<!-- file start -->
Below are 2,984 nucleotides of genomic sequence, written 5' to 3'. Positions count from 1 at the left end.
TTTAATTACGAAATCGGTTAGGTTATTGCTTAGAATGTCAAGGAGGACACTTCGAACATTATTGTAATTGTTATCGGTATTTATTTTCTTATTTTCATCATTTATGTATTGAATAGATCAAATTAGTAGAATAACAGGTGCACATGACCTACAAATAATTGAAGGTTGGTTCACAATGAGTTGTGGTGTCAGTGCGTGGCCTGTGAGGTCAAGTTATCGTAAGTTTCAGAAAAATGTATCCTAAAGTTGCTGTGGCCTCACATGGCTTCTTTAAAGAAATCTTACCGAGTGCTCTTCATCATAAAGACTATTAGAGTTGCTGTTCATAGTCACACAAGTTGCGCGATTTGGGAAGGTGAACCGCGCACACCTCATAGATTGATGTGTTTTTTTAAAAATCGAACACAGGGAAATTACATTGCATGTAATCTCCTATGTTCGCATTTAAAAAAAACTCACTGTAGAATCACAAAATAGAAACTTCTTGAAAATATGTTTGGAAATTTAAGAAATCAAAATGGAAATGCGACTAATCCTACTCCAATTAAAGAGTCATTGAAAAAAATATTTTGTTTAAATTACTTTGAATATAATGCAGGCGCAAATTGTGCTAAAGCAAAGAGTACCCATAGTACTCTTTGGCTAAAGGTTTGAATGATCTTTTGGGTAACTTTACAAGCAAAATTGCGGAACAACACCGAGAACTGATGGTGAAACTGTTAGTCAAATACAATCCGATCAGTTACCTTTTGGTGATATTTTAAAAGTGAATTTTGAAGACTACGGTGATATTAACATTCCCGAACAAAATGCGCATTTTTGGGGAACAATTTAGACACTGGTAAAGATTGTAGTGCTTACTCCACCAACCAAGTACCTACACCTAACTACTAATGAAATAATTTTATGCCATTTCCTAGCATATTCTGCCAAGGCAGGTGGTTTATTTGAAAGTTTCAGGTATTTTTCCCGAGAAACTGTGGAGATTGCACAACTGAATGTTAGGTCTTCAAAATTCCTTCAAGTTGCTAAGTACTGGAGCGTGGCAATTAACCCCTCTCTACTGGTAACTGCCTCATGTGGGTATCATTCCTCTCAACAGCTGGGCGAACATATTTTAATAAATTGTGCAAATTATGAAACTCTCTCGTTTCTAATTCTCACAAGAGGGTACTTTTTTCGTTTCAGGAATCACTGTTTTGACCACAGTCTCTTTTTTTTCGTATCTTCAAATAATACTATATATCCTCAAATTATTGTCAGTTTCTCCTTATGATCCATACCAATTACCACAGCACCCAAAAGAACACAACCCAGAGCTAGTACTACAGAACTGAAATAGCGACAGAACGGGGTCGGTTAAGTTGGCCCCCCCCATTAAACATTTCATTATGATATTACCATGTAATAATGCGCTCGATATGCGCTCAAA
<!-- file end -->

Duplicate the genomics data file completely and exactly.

Below are 2,984 nucleotides of genomic sequence, written 5' to 3'. Positions count from 1 at the left end.
TTTAATTACGAAATCGGTTAGGTTATTGCTTAGAATGTCAAGGAGGACACTTCGAACATTATTGTAATTGTTATCGGTATTTATTTTCTTATTTTCATCATTTATGTATTGAATAGATCAAATTAGTAGAATAACAGGTGCACATGACCTACAAATAATTGAAGGTTGGTTCACAATGAGTTGTGGTGTCAGTGCGTGGCCTGTGAGGTCAAGTTATCGTAAGTTTCAGAAAAATGTATCCTAAAGTTGCTGTGGCCTCACATGGCTTCTTTAAAGAAATCTTACCGAGTGCTCTTCATCATAAAGACTATTAGAGTTGCTGTTCATAGTCACACAAGTTGCGCGATTTGGGAAGGTGAACCGCGCACACCTCATAGATTGATGTGTTTTTTTAAAAATCGAACACAGGGAAATTACATTGCATGTAATCTCCTATGTTCGCATTTAAAAAAAACTCACTGTAGAATCACAAAATAGAAACTTCTTGAAAATATGTTTGGAAATTTAAGAAATCAAAATGGAAATGCGACTAATCCTACTCCAATTAAAGAGTCATTGAAAAAAATATTTTGTTTAAATTACTTTGAATATAATGCAGGCGCAAATTGTGCTAAAGCAAAGAGTACCCATAGTACTCTTTGGCTAAAGGTTTGAATGATCTTTTGGGTAACTTTACAAGCAAAATTGCGGAACAACACCGAGAACTGATGGTGAAACTGTTAGTCAAATACAATCCGATCAGTTACCTTTTGGTGATATTTTAAAAGTGAATTTTGAAGACTACGGTGATATTAACATTCCCGAACAAAATGCGCATTTTTGGGGAACAATTTAGACACTGGTAAAGATTGTAGTGCTTACTCCACCAACCAAGTACCTACACCTAACTACTAATGAAATAATTTTATGCCATTTCCTAGCATATTCTGCCAAGGCAGGTGGTTTATTTGAAAGTTTCAGGTATTTTTCCCGAGAAACTGTGGAGATTGCACAACTGAATGTTAGGTCTTCAAAATTCCTTCAAGTTGCTAAGTACTGGAGCGTGGCAATTAACCCCTCTCTACTGGTAACTGCCTCATGTGGGTATCATTCCTCTCAACAGCTGGGCGAACATATTTTAATAAATTGTGCAAATTATGAAACTCTCTCGTTTCTAATTCTCACAAGAGGGTACTTTTTTCGTTTCAGGAATCACTGTTTTGACCACAGTCTCTTTTTTTTCGTATCTTCAAATAATACTATATATCCTCAAATTATTGTCAGTTTCTCCTTATGATCCATACCAATTACCACAGCACCCAAAAGAACACAACCCAGAGCTAGTACTACAGAACTGAAATAGCGACAGAACGGGGTCGGTTAAGTTGGCCCCCCCCATTAAACATTTCATTATGATATTACCATGTAATAATGCGCTCGATATGCGCTCAAA